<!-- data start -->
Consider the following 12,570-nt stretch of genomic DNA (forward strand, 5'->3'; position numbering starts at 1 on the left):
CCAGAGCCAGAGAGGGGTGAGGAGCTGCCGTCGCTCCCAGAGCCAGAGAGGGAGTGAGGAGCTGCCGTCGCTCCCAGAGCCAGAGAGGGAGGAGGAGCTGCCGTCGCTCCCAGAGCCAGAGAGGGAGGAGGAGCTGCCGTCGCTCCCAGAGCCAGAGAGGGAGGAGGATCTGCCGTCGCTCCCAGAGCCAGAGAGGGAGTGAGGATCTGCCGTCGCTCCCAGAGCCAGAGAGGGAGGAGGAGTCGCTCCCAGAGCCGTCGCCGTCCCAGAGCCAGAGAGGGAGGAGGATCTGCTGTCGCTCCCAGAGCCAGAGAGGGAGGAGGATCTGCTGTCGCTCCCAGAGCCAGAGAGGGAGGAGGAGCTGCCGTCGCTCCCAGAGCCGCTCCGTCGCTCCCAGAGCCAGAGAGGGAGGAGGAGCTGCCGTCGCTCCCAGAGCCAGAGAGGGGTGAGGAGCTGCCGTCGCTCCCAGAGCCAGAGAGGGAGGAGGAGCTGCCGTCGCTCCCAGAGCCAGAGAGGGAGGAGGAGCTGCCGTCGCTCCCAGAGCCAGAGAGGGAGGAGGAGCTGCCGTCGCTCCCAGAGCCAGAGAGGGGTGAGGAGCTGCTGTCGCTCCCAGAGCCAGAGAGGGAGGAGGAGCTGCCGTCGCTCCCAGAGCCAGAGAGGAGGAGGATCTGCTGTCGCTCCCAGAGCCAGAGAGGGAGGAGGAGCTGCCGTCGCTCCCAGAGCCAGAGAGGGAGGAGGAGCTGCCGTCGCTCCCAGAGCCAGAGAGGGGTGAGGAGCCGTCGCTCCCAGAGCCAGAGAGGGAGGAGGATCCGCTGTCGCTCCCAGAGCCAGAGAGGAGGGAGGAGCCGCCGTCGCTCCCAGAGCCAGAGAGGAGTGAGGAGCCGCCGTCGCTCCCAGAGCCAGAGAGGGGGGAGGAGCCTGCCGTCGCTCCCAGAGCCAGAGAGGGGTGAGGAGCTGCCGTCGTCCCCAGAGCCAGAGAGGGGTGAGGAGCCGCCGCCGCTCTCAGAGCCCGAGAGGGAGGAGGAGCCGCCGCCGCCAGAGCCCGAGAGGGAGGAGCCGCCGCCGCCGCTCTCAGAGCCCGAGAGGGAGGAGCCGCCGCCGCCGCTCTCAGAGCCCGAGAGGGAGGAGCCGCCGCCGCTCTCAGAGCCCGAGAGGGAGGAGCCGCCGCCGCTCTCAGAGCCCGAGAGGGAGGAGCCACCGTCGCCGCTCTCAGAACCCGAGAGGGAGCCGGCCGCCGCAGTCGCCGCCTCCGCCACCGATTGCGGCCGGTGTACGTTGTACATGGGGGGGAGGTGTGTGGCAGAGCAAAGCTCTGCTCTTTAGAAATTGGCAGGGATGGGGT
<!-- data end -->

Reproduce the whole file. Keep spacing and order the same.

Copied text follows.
Consider the following 12,570-nt stretch of genomic DNA (forward strand, 5'->3'; position numbering starts at 1 on the left):
CCAGAGCCAGAGAGGGGTGAGGAGCTGCCGTCGCTCCCAGAGCCAGAGAGGGAGTGAGGAGCTGCCGTCGCTCCCAGAGCCAGAGAGGGAGGAGGAGCTGCCGTCGCTCCCAGAGCCAGAGAGGGAGGAGGAGCTGCCGTCGCTCCCAGAGCCAGAGAGGGAGGAGGATCTGCCGTCGCTCCCAGAGCCAGAGAGGGAGTGAGGATCTGCCGTCGCTCCCAGAGCCAGAGAGGGAGGAGGAGTCGCTCCCAGAGCCGTCGCCGTCCCAGAGCCAGAGAGGGAGGAGGATCTGCTGTCGCTCCCAGAGCCAGAGAGGGAGGAGGATCTGCTGTCGCTCCCAGAGCCAGAGAGGGAGGAGGAGCTGCCGTCGCTCCCAGAGCCGCTCCGTCGCTCCCAGAGCCAGAGAGGGAGGAGGAGCTGCCGTCGCTCCCAGAGCCAGAGAGGGGTGAGGAGCTGCCGTCGCTCCCAGAGCCAGAGAGGGAGGAGGAGCTGCCGTCGCTCCCAGAGCCAGAGAGGGAGGAGGAGCTGCCGTCGCTCCCAGAGCCAGAGAGGGAGGAGGAGCTGCCGTCGCTCCCAGAGCCAGAGAGGGGTGAGGAGCTGCTGTCGCTCCCAGAGCCAGAGAGGGAGGAGGAGCTGCCGTCGCTCCCAGAGCCAGAGAGGAGGAGGATCTGCTGTCGCTCCCAGAGCCAGAGAGGGAGGAGGAGCTGCCGTCGCTCCCAGAGCCAGAGAGGGAGGAGGAGCTGCCGTCGCTCCCAGAGCCAGAGAGGGGTGAGGAGCCGTCGCTCCCAGAGCCAGAGAGGGAGGAGGATCCGCTGTCGCTCCCAGAGCCAGAGAGGAGGGAGGAGCCGCCGTCGCTCCCAGAGCCAGAGAGGAGTGAGGAGCCGCCGTCGCTCCCAGAGCCAGAGAGGGGGGAGGAGCCTGCCGTCGCTCCCAGAGCCAGAGAGGGGTGAGGAGCTGCCGTCGTCCCCAGAGCCAGAGAGGGGTGAGGAGCCGCCGCCGCTCTCAGAGCCCGAGAGGGAGGAGGAGCCGCCGCCGCCAGAGCCCGAGAGGGAGGAGCCGCCGCCGCCGCTCTCAGAGCCCGAGAGGGAGGAGCCGCCGCCGCCGCTCTCAGAGCCCGAGAGGGAGGAGCCGCCGCCGCTCTCAGAGCCCGAGAGGGAGGAGCCGCCGCCGCTCTCAGAGCCCGAGAGGGAGGAGCCACCGTCGCCGCTCTCAGAACCCGAGAGGGAGCCGGCCGCCGCAGTCGCCGCCTCCGCCACCGATTGCGGCCGGTGTACGTTGTACATGGGGGGGAGGTGTGTGGCAGAGCAAAGCTCTGCTCTTTAGAAATTGGCAGGGATGGGGT